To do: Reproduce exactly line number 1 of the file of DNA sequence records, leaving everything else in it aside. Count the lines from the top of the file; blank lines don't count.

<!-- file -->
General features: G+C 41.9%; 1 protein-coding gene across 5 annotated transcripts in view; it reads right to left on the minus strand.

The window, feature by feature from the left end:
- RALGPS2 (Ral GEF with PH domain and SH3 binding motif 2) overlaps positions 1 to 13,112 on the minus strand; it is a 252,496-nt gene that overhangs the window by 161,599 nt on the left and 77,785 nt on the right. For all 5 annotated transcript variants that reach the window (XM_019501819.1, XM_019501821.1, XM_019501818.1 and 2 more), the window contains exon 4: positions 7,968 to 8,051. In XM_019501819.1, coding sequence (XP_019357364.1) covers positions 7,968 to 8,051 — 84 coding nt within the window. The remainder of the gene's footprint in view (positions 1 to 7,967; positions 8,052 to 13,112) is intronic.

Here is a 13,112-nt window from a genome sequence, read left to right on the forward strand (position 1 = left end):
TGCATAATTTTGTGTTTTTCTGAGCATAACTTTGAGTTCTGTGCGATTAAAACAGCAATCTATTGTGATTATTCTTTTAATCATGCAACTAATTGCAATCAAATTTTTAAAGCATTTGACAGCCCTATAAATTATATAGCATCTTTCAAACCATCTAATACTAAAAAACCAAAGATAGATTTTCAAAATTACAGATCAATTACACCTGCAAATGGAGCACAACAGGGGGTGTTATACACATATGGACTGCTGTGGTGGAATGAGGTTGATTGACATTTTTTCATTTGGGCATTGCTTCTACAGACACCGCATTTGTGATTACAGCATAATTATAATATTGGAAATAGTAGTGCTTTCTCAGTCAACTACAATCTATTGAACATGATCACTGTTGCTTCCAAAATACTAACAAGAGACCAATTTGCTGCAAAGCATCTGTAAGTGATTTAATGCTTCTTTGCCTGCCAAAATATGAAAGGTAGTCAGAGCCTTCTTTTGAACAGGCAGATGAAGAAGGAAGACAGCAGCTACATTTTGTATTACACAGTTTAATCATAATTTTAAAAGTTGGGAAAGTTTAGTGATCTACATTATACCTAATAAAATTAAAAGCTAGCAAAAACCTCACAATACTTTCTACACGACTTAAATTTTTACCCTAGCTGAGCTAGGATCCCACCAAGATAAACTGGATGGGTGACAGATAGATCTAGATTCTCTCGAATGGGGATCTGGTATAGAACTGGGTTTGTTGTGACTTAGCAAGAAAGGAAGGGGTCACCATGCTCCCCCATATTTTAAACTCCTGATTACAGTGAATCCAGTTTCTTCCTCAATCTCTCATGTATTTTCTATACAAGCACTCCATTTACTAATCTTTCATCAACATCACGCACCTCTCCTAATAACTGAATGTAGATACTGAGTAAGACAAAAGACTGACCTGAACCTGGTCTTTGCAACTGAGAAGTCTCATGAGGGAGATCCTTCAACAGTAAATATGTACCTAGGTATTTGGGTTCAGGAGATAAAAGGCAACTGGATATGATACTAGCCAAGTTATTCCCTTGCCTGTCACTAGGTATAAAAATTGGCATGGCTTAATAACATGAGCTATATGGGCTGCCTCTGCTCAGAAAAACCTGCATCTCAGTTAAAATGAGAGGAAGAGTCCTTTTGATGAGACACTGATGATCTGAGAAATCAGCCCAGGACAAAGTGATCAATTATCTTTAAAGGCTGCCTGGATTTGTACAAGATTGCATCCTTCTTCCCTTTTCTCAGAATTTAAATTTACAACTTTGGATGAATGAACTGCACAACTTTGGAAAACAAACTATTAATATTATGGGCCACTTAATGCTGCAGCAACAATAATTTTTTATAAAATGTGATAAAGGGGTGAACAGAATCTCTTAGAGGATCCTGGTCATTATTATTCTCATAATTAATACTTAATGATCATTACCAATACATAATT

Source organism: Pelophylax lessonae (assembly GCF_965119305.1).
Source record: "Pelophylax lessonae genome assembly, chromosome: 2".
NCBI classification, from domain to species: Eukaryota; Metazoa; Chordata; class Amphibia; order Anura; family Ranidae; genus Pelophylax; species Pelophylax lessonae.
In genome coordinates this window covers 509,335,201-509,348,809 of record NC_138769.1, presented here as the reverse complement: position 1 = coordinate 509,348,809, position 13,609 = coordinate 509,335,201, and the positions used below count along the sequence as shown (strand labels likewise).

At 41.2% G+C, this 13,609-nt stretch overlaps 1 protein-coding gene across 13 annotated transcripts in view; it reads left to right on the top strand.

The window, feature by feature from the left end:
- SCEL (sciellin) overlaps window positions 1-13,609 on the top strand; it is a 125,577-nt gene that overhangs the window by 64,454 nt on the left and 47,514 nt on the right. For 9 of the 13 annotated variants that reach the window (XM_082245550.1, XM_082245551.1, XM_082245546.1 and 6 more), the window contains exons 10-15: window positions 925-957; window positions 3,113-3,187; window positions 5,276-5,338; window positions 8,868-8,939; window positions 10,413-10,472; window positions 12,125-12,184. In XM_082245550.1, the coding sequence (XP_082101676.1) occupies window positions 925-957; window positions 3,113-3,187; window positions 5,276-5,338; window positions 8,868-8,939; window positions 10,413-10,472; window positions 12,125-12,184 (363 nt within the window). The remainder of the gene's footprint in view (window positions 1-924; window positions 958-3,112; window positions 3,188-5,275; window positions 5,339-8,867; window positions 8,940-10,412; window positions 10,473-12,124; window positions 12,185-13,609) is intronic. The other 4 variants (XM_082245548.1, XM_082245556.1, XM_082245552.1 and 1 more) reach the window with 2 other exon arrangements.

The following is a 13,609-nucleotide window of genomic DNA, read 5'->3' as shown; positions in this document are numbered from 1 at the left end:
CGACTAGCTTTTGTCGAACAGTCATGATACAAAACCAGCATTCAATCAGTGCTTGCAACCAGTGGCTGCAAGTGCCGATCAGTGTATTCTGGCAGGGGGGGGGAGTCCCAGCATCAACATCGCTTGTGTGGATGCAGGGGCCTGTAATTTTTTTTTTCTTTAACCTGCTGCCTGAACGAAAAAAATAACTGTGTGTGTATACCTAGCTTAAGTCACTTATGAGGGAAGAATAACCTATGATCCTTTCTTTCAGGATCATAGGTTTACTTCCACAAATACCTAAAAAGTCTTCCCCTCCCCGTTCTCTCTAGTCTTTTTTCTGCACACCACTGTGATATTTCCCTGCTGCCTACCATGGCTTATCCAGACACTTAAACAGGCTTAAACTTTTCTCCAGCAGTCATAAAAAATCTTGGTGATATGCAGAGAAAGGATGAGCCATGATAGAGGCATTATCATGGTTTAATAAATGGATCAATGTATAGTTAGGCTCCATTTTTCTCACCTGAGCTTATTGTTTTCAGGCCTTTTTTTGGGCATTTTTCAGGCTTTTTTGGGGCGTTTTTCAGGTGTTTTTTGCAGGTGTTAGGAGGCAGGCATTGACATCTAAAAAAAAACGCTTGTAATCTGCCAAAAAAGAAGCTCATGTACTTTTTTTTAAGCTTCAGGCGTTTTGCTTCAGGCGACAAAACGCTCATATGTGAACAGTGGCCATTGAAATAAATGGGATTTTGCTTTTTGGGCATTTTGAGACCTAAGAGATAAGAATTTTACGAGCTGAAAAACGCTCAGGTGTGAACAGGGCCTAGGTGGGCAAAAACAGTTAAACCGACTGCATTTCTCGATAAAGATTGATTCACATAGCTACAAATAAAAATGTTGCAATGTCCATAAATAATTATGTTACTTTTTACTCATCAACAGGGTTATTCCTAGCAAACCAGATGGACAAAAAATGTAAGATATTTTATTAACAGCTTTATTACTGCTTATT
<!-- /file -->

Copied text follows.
General features: G+C 41.9%; 1 protein-coding gene across 5 annotated transcripts in view; it reads right to left on the minus strand.